The Science Behind Sports Drinks

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A recent article about the science behind sports drinks appeared a few weeks ago, highlighting a story that began in 1965 with a group of scientists at the University of Florida – creating what ultimately became known as Gatorade.

As triathlete Ryan Smith prepares for his third Ironman competition—an endurance event that includes a 2.4-mile swim, a 112-mile bike ride, and a full marathon—the chemical composition of his sports drink is at the top of his mind. But his use of the beverage to stay hydrated, maintain consistent performance during the race, and speedily recover afterward is actually a reasonably new phenomenon.

As recently as the early 1960s, coaches typically advised their athletes to ignore thirst. But a 1965 study conducted by a group of scientists at the University of Florida changed everything: The researchers discovered that players on the school’s football team, the “Gators,” were suffering from heat exhaustion and suboptimal performance because of dehydration and a loss of electrolytes and carbohydrates from exercise. As a result, the scientists formulated a sugar-salt replacement beverage—eventually dubbed Gatorade—and administered it to the team, which went on to win the Orange Bowl in 1966.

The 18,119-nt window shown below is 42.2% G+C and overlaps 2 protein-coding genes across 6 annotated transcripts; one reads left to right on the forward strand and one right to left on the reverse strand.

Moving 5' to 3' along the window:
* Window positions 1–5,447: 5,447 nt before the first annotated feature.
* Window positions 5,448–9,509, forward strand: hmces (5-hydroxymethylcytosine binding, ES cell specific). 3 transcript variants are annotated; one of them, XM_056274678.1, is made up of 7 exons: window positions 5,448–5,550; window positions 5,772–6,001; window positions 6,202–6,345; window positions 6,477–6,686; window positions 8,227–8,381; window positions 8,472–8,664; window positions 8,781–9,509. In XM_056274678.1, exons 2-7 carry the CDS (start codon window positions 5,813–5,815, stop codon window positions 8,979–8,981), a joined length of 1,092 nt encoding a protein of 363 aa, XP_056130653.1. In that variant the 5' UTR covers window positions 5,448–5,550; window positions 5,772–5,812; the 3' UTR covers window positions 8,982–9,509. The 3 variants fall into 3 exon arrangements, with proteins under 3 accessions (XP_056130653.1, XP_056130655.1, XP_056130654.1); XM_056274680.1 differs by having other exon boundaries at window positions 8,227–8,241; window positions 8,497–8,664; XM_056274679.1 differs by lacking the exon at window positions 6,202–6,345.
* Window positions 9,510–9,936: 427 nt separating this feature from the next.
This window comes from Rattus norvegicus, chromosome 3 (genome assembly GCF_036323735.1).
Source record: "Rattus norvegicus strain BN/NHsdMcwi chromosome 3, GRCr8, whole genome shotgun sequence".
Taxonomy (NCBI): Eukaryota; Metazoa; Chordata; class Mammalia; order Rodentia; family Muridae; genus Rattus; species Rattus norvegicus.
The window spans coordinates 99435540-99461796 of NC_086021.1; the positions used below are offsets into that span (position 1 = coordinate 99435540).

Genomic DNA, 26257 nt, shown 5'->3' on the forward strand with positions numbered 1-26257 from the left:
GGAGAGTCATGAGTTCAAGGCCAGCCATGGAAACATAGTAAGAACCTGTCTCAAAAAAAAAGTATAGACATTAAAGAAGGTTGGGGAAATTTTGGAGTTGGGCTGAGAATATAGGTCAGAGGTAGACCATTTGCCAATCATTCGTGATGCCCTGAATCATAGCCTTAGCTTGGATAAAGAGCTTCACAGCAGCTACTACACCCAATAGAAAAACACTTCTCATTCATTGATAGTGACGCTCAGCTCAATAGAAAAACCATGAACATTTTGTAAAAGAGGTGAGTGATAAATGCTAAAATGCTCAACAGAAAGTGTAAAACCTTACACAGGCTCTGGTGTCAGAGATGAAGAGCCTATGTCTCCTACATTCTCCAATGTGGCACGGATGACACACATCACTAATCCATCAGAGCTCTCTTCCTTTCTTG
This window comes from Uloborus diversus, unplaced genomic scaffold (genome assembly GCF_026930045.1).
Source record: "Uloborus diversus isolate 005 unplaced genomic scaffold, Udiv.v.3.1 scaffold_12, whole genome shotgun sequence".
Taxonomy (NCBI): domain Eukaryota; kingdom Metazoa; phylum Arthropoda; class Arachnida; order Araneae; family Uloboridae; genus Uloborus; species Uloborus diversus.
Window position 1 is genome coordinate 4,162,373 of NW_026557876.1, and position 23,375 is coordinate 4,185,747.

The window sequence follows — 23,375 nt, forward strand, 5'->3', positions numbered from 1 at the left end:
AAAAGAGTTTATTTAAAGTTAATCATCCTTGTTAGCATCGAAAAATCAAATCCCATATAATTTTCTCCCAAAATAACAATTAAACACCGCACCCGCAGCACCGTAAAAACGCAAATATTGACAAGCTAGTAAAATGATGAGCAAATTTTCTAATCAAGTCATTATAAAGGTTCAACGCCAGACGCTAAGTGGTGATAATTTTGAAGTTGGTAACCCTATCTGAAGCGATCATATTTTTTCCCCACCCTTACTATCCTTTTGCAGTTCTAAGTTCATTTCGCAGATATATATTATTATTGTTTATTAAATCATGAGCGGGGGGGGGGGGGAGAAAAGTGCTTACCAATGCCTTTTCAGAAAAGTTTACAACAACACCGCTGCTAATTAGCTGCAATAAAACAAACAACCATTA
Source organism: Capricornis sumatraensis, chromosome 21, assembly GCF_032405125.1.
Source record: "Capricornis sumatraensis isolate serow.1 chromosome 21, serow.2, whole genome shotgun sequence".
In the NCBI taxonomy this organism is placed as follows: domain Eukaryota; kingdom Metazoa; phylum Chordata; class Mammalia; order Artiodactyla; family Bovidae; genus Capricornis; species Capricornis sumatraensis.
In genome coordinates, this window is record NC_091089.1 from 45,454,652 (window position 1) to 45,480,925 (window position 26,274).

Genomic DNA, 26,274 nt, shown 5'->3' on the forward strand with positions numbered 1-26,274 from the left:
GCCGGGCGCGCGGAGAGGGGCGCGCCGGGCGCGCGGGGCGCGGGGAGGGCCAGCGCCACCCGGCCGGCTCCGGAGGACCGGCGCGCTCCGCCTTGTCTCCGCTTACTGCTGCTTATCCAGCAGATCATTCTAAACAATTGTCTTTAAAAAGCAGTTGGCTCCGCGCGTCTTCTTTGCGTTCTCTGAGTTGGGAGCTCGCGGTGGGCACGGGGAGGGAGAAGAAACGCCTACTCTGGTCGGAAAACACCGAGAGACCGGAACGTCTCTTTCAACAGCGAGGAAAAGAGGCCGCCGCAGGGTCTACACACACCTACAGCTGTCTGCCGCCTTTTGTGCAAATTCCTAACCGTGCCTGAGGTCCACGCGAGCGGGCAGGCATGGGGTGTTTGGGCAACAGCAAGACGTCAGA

Fluid replacement sports drinks have since grown to be at least a $3.5 billion market in the U.S., according to Chicago-based market research firm Information Resources. But they are still “essentially water, sugar, salt, and some flavoring and coloring,” says Edward F. Coyle, director of the Human Performance Laboratory at the University of Texas, Austin. It’s the relative concentration of these components that sports scientists have spent decades perfecting.

The salt and water help replace those same components lost in sweat, and the sugar gives athletes an energy boost. Dehydration causes a reduction in blood volume via osmosis, and decreased blood flow to the muscles and skin in turn leads to fatigue and impairs the body’s ability to dissipate heat. Carbohydrate, which is stored as glycogen in muscles, is burned during exercise, also causing fatigue.

Determining the ideal concentration of salt to put into sports drinks can be difficult because…

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